AP FACT CHECK: Trump on NKorea, wages, climate; Dem misfires

President Donald Trump, left, North Korean leader Kim Jong Un, center, and South Korean President Moon Jae-in, right, walk together at the border village of Panmunjom in Demilitarized Zone, South Korea, Sunday, June 30, 2019. (AP Photo/Susan Walsh)

Trump hailed a meeting with North Korea’s leader that he falsely claimed President Barack Obama coveted, asserted a U.S. auto renaissance that isn’t and wrongly stated air in the U.S. is the cleanest ever as he dismissed climate change.

He also ignored the reality in suggesting that nobody had implicated Saudi’s crown prince in the killing of Washington Post columnist Jamal Khashoggi. Trump’s own intelligence agencies and a U.N. investigator, in fact, have pointed a finger at the prince.

The president’s misstatements over the weekend capped several days of extraordinary claims, including a false one accusing special counsel Robert Mueller of a crime and misrepresenting trade in multiple dimensions.

Democratic presidential candidates, meantime, stepped forward for their first debates and tripped at times on issues dear to them: climate change, health care and immigration among them.

A look at the misstatements:

NORTH KOREA

TRUMP: “President Obama wanted to meet, and Chairman Kim would not meet him. The Obama administration was begging for a meeting. They were begging for meetings constantly. And Chairman Kim would not meet with him.” — joint news conference Sunday with South Korea’s president in Seoul.

THE FACTS: That’s not the case.

While Obama came into his presidency saying he’d be willing to meet with North Korea’s Kim Jong Un and other U.S. adversaries “without preconditions,” he never publicly sought a meeting with Kim. Obama eventually met Cuba’s President Raul Castro and spoke to Iranian President Hassan Rouhani by phone but took a different stance with Kim in 2009 as North Korea was escalating missile and nuclear tests.

“This is the same kind of pattern that we saw his father engage in, and his grandfather before that,” Obama said in 2013. “Since I came into office, the one thing I was clear about was, we’re not going to reward this kind of provocative behavior. You don’t get to bang your — your spoon on the table and somehow you get your way.”

Ben Rhodes, who was on Obama’s national security team for both terms, tweeted: ?”Obama never sought a meeting with Kim Jong Un.”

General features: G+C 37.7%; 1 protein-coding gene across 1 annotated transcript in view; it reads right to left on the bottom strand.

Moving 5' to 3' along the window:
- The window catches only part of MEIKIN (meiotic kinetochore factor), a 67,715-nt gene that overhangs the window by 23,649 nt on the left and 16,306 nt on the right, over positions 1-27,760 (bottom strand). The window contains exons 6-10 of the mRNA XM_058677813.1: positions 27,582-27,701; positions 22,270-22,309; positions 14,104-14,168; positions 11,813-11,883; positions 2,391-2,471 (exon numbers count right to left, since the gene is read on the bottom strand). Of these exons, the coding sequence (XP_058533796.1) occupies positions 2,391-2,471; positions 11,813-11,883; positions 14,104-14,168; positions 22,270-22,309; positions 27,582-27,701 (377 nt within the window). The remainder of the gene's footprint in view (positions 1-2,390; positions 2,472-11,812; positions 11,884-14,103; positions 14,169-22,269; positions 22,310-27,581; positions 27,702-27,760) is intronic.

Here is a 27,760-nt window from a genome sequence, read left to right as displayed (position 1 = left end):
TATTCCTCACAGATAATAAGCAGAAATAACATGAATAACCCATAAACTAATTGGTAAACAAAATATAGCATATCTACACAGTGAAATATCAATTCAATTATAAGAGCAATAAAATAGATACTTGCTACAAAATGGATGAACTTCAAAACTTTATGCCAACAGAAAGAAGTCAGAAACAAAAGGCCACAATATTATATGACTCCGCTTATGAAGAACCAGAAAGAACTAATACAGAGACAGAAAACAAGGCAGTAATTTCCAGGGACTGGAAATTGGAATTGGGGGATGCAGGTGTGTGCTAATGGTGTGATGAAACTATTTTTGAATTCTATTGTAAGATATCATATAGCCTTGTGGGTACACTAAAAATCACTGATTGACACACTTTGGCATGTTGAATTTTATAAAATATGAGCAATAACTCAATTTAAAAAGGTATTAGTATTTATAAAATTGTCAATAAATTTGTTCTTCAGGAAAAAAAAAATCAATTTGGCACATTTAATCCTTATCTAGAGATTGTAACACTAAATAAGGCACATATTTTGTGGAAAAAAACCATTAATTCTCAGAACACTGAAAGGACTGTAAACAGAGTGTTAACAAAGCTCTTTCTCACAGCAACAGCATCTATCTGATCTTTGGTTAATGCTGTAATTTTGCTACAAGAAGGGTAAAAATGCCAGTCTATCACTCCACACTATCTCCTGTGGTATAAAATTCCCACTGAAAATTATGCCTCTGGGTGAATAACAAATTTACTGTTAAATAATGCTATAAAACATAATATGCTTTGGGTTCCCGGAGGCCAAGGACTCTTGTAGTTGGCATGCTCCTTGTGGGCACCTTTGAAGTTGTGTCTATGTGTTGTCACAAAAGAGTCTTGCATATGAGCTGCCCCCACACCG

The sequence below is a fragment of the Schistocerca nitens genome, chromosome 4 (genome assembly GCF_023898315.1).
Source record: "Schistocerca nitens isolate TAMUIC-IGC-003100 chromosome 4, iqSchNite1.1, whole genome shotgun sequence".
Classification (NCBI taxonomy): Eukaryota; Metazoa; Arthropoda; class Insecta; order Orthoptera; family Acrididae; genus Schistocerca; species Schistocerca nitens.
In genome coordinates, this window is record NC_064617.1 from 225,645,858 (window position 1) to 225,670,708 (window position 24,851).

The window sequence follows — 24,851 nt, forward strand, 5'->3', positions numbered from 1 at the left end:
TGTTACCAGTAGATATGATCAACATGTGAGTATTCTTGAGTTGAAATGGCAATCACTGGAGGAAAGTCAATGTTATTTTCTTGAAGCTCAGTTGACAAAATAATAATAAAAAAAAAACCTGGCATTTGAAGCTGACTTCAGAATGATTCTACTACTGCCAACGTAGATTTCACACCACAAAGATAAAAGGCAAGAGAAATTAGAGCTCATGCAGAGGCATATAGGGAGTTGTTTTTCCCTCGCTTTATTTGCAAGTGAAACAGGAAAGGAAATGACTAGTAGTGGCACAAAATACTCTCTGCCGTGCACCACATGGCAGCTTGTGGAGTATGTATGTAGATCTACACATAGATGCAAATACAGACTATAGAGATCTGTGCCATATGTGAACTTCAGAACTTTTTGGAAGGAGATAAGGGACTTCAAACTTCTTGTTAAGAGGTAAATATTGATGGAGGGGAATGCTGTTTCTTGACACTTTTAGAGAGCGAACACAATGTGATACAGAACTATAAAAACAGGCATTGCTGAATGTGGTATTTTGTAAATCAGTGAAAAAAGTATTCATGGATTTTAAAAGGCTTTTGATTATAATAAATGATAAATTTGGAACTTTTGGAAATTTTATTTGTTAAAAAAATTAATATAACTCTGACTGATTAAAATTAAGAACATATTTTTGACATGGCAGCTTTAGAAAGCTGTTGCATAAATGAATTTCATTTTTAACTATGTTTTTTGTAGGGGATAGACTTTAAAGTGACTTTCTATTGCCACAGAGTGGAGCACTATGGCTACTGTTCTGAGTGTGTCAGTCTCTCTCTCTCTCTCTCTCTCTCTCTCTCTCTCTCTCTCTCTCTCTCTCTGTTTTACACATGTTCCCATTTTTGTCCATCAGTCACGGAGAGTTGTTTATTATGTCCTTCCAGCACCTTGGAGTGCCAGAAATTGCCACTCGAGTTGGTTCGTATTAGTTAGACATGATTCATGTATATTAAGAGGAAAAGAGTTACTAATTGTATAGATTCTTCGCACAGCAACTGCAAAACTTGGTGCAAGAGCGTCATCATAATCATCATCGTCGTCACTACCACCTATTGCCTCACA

Trump has portrayed his diplomacy with Kim as happening due to a special personal chemistry and friendship, saying he’s in “no rush” to get Kim to commit fully to denuclearization.

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INCOME INEQUALITY

TRUMP: “Blue-collar workers are doing fantastic. They’re the biggest beneficiary of the tax cuts, the blue collar.” — news conference Saturday at G-20 summit in Japan.

THE FACTS: Wrong.

While most middle-income taxpayers did see a tax cut this year, Trump’s tax cut clearly skewed to the wealthy rather than lower-income groups such as manufacturing workers, according to the nonpartisan Tax Policy Center . It found that taxpayers making $308,000 to $733,000 stood to benefit the most.

The Joint Committee on Taxation separately found the tax cuts were particularly helpful to businesses and people making more than $100,000 annually.

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LARRY KUDLOW, White House economic adviser: “The United States economy is booming. It’s running at roughly 3 percent average since President Trump took office two and a half years ago. On this business about bad distribution, the blue-collar workers, the nonsupervisory workers have done the best. They’re the ones running wages at 3-1/2 percent. Their growth and incomes and wages is exceeding the growth of their supervisors.” — interview on “Fox News Sunday.”

THE FACTS: There’s some truth to the claim that low-income workers have seen better wage gains than others in the workforce. This trend predates Trump’s presidency and has continued. But the blue-collar workforce has lagged behind lower-wage workers in pay gains.

Some of the gains reflect higher minimum wages passed at the state and local level, not just the rate of economic growth. The Trump administration opposes an increase to the federal minimum wage.

With the unemployment rate at 3.6%, the lowest since December 1969, employers are struggling to fill jobs. They have pushed up pay for the lowest-paid one-quarter of workers more quickly than for everyone else since 2015. In April, the poorest 25% saw their paychecks increase 4.4% from a year earlier, compared with 3.1% for the richest one-quarter.

But when measured by industry, wages are rising more quickly for lower-paid service workers. Hourly pay for retail workers has risen 4.1% in the past year and 3.8% for hotel and restaurant employees. Manufacturing workers — the blue collars — have seen pay rise just 2.2% and construction workers, 3.2%.

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SEN. BERNIE SANDERS: “Eighty-three percent of your tax benefits go to the top 1%.”— Democratic presidential debate Thursday.

THE FACTS: That statistic is not close to true now. The Vermont senator is referring to 2027, not the present day. He didn’t include that critical context in his statement.

His figures come from an analysis by the Tax Policy Center. That analysis found that in 2027 the top 1% of earners would get 83% of the savings from the tax overhaul signed into law by Trump. Why is that? Most of the tax cuts for individuals are set to expire after 2025, so their benefits go away while cuts for corporations continue. The 2017 tax overhaul does disproportionately favor the wealthy and corporations, but just 20.5% of the benefits went to the top 1% last year.

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REP. TIM RYAN: “The bottom 60% haven’t seen a raise since 1980. The top 1% control 90% of the wealth.” — Democratic presidential debate Wednesday.